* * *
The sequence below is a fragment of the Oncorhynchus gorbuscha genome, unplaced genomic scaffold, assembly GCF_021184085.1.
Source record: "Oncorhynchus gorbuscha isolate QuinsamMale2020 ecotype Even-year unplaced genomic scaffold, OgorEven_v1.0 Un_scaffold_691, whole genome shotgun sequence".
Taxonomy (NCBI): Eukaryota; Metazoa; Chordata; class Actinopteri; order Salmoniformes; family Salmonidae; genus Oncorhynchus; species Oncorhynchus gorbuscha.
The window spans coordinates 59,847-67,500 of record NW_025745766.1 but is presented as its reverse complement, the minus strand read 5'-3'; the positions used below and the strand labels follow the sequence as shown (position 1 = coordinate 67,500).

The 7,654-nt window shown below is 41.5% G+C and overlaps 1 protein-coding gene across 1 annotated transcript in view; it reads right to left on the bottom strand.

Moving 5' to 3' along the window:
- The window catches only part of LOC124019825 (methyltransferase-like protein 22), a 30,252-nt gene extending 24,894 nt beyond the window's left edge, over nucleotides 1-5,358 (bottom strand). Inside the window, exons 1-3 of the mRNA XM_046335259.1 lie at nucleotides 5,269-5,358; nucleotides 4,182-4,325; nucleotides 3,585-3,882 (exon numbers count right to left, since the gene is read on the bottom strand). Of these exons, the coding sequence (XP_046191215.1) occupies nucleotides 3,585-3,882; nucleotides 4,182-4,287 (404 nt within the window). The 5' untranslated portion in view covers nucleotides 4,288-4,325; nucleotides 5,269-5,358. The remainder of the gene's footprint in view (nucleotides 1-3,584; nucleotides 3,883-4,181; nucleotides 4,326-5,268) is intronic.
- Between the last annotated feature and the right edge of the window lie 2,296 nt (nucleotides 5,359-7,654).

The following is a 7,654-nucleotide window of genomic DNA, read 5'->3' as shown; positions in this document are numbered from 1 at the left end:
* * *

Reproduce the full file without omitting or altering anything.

The sequence below is a fragment of the Oncorhynchus gorbuscha genome, unplaced genomic scaffold, assembly GCF_021184085.1.
Source record: "Oncorhynchus gorbuscha isolate QuinsamMale2020 ecotype Even-year unplaced genomic scaffold, OgorEven_v1.0 Un_scaffold_691, whole genome shotgun sequence".
Taxonomy (NCBI): Eukaryota; Metazoa; Chordata; class Actinopteri; order Salmoniformes; family Salmonidae; genus Oncorhynchus; species Oncorhynchus gorbuscha.
The window spans coordinates 59,847-67,500 of record NW_025745766.1 but is presented as its reverse complement, the minus strand read 5'-3'; the positions used below and the strand labels follow the sequence as shown (position 1 = coordinate 67,500).

The 7,654-nt window shown below is 41.5% G+C and overlaps 1 protein-coding gene across 1 annotated transcript in view; it reads right to left on the bottom strand.

Moving 5' to 3' along the window:
- The window catches only part of LOC124019825 (methyltransferase-like protein 22), a 30,252-nt gene extending 24,894 nt beyond the window's left edge, over nucleotides 1-5,358 (bottom strand). Inside the window, exons 1-3 of the mRNA XM_046335259.1 lie at nucleotides 5,269-5,358; nucleotides 4,182-4,325; nucleotides 3,585-3,882 (exon numbers count right to left, since the gene is read on the bottom strand). Of these exons, the coding sequence (XP_046191215.1) occupies nucleotides 3,585-3,882; nucleotides 4,182-4,287 (404 nt within the window). The 5' untranslated portion in view covers nucleotides 4,288-4,325; nucleotides 5,269-5,358. The remainder of the gene's footprint in view (nucleotides 1-3,584; nucleotides 3,883-4,181; nucleotides 4,326-5,268) is intronic.
- Between the last annotated feature and the right edge of the window lie 2,296 nt (nucleotides 5,359-7,654).

The following is a 7,654-nucleotide window of genomic DNA, read 5'->3' as shown; positions in this document are numbered from 1 at the left end: